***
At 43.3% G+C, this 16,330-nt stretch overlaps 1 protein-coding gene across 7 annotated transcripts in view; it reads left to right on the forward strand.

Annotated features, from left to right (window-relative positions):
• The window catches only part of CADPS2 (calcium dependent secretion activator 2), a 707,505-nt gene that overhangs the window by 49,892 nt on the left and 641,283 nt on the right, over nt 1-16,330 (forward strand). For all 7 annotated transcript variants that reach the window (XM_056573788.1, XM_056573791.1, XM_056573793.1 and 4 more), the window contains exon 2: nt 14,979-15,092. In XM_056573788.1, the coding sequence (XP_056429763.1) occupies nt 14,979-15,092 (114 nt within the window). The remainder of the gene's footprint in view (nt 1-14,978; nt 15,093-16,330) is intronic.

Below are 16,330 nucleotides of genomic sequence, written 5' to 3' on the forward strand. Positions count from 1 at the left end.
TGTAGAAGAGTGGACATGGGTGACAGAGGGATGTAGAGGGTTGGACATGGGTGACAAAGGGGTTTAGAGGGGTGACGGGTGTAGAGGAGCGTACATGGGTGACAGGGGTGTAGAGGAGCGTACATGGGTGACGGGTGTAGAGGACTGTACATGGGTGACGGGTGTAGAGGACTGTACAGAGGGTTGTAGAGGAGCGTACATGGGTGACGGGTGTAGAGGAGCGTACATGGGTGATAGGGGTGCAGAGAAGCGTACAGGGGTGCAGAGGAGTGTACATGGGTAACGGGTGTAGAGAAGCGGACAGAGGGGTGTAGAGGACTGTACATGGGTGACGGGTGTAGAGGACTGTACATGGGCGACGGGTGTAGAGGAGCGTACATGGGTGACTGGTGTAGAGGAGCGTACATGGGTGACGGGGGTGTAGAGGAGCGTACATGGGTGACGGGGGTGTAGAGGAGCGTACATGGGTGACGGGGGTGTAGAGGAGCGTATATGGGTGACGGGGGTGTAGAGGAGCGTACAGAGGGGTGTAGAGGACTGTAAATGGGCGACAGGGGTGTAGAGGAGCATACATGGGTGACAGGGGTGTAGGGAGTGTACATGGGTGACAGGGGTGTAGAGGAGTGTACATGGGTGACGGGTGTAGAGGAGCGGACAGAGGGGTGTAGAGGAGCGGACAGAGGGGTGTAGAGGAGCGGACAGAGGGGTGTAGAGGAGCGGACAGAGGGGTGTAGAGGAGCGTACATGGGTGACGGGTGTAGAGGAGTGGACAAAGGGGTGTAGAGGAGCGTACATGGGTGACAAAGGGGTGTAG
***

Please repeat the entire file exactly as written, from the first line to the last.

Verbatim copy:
At 43.3% G+C, this 16,330-nt stretch overlaps 1 protein-coding gene across 7 annotated transcripts in view; it reads left to right on the forward strand.

Annotated features, from left to right (window-relative positions):
• The window catches only part of CADPS2 (calcium dependent secretion activator 2), a 707,505-nt gene that overhangs the window by 49,892 nt on the left and 641,283 nt on the right, over nt 1-16,330 (forward strand). For all 7 annotated transcript variants that reach the window (XM_056573788.1, XM_056573791.1, XM_056573793.1 and 4 more), the window contains exon 2: nt 14,979-15,092. In XM_056573788.1, the coding sequence (XP_056429763.1) occupies nt 14,979-15,092 (114 nt within the window). The remainder of the gene's footprint in view (nt 1-14,978; nt 15,093-16,330) is intronic.

Below are 16,330 nucleotides of genomic sequence, written 5' to 3' on the forward strand. Positions count from 1 at the left end.
TGTAGAAGAGTGGACATGGGTGACAGAGGGATGTAGAGGGTTGGACATGGGTGACAAAGGGGTTTAGAGGGGTGACGGGTGTAGAGGAGCGTACATGGGTGACAGGGGTGTAGAGGAGCGTACATGGGTGACGGGTGTAGAGGACTGTACATGGGTGACGGGTGTAGAGGACTGTACAGAGGGTTGTAGAGGAGCGTACATGGGTGACGGGTGTAGAGGAGCGTACATGGGTGATAGGGGTGCAGAGAAGCGTACAGGGGTGCAGAGGAGTGTACATGGGTAACGGGTGTAGAGAAGCGGACAGAGGGGTGTAGAGGACTGTACATGGGTGACGGGTGTAGAGGACTGTACATGGGCGACGGGTGTAGAGGAGCGTACATGGGTGACTGGTGTAGAGGAGCGTACATGGGTGACGGGGGTGTAGAGGAGCGTACATGGGTGACGGGGGTGTAGAGGAGCGTACATGGGTGACGGGGGTGTAGAGGAGCGTATATGGGTGACGGGGGTGTAGAGGAGCGTACAGAGGGGTGTAGAGGACTGTAAATGGGCGACAGGGGTGTAGAGGAGCATACATGGGTGACAGGGGTGTAGGGAGTGTACATGGGTGACAGGGGTGTAGAGGAGTGTACATGGGTGACGGGTGTAGAGGAGCGGACAGAGGGGTGTAGAGGAGCGGACAGAGGGGTGTAGAGGAGCGGACAGAGGGGTGTAGAGGAGCGGACAGAGGGGTGTAGAGGAGCGTACATGGGTGACGGGTGTAGAGGAGTGGACAAAGGGGTGTAGAGGAGCGTACATGGGTGACAAAGGGGTGTAG